“Because of cloud, the bar for speed and agility has been set very high. Internal IT is really being asked to transform to a service-type of business, and this is very difficult to do in a traditional data centre facility,” Cooke says.
Data centre modernisation
Modernisation projects will allow companies to shift to a more transparent operating model and provide the insight IT leaders need to make informed decisions about workload placement.
“Automation technologies will be not only in the IT infrastructure but also within the critical infrastructure – the power and cooling infrastructure – driving better resource utilisation and better asset management,” Cooke says.
“Make your life easier by investing in smarter data centre technologies,” Cooke advises today’s IT pros. Smart data-centre technologies that communicate status, performance and capacity information have existed for some time, but organisations have struggled to make good use of the data, she notes. That’s going to have to change.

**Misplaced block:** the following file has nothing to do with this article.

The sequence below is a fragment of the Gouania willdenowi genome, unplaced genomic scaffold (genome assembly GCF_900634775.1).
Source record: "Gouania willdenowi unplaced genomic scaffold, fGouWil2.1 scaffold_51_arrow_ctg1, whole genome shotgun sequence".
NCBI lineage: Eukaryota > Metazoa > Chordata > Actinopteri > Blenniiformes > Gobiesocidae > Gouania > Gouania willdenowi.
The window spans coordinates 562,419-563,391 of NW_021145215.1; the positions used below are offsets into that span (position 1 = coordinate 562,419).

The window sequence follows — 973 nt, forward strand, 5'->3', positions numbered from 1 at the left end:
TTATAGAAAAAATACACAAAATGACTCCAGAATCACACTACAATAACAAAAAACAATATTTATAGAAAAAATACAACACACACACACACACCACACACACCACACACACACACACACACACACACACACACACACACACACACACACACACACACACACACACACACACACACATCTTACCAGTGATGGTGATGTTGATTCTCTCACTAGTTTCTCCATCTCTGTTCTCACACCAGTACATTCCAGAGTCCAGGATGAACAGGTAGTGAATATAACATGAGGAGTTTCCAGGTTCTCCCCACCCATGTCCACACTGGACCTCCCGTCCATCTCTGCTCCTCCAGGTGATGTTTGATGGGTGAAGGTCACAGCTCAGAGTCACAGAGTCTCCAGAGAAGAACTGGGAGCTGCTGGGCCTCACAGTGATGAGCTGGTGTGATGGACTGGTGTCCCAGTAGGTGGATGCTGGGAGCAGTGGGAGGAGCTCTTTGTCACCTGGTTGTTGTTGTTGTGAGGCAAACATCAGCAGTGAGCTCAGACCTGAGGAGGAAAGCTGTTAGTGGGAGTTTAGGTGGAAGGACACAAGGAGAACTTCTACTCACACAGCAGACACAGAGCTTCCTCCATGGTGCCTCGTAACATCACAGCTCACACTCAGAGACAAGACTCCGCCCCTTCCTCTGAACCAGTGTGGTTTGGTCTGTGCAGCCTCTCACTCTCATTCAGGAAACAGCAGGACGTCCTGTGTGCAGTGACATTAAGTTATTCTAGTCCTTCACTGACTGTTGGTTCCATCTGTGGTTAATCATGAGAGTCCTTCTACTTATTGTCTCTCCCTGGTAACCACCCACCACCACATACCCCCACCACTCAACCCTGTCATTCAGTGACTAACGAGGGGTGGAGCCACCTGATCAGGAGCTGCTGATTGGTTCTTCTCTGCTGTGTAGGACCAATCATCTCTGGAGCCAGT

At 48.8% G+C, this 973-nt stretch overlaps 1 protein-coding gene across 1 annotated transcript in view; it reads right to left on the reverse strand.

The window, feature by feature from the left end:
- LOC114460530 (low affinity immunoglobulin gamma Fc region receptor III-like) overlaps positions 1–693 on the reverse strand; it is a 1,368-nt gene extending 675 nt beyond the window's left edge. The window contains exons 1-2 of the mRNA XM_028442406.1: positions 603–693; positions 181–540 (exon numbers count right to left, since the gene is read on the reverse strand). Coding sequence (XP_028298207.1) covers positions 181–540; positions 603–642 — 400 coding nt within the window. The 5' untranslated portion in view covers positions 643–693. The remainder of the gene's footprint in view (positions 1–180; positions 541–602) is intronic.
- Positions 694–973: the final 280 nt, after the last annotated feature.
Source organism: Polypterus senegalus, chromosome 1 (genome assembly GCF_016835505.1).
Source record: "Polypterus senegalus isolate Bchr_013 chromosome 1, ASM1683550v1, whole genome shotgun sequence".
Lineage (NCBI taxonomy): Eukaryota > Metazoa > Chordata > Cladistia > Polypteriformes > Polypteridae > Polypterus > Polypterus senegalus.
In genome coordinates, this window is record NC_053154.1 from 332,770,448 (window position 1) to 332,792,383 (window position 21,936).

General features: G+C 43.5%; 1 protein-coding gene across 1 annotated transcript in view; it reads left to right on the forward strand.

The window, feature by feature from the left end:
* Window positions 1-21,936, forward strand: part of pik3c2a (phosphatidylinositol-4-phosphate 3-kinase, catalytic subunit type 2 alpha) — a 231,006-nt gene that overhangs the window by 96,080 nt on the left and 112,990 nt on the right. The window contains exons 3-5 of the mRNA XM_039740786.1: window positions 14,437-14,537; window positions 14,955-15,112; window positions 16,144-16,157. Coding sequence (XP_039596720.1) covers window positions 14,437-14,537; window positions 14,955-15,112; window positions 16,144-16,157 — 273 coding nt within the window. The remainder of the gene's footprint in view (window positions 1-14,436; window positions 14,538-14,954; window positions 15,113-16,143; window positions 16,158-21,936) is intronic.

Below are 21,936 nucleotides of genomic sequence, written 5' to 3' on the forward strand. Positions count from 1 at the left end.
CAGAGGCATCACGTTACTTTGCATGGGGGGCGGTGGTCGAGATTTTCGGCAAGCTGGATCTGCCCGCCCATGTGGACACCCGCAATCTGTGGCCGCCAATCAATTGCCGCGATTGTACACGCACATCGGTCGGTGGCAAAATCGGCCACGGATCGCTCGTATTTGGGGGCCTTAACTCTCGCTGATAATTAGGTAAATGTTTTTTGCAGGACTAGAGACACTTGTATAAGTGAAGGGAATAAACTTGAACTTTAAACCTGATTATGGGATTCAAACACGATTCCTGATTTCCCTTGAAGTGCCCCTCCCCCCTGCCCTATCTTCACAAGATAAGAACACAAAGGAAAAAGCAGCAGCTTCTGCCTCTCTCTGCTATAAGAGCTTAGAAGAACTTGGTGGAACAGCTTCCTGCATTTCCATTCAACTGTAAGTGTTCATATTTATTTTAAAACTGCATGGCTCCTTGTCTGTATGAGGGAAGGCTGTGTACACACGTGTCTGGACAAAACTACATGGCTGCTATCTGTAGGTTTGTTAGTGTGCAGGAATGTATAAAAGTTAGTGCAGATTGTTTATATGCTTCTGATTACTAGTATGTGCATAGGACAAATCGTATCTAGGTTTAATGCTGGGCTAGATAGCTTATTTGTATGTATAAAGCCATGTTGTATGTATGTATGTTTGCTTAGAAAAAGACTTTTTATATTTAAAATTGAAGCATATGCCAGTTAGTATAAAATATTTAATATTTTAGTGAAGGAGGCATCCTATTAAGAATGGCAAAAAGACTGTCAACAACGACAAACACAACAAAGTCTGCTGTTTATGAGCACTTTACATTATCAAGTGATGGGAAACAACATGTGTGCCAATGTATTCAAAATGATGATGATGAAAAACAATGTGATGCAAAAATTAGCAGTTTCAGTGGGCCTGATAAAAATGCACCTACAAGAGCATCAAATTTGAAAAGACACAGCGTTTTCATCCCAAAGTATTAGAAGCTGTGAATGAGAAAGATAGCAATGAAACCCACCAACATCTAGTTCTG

“Developing the ability to gather and analyse real-time data from the critical infrastructure will really be table stakes from here on out, especially in a more distributed and diverse data-centre ecosystem,” Cooke says.
Consumption-based IT on the rise
On the spending front, IDC’s Middleton discussed as-a-service procurement and consumption-based payment models for the data centre.
Procurement strategies have been shifting toward pay-per-use for the past few years, and the trend is accelerating. “Consumption-based procurement models have become a requirement as both CFOs and CIOs like the flexibility and transparency of these payment structures,” Middleton says. By 2020, as-a-service models will command as much as 40% of enterprise IT infrastructure spending, IDC projects.
Digital transformation is, again, one of the reasons for the shift. Changing workplace models, a need for greater IT agility, and requirements for cost transparency are influencing IT consumption decisions and investments. At the same time, vendors and service providers have been coming out with new IT procurement programs and as-a-service models that take advantage of autonomous infrastructure technology, Middleton says. “We expect the pace of innovation in procurement options to rapidly increase,” she says.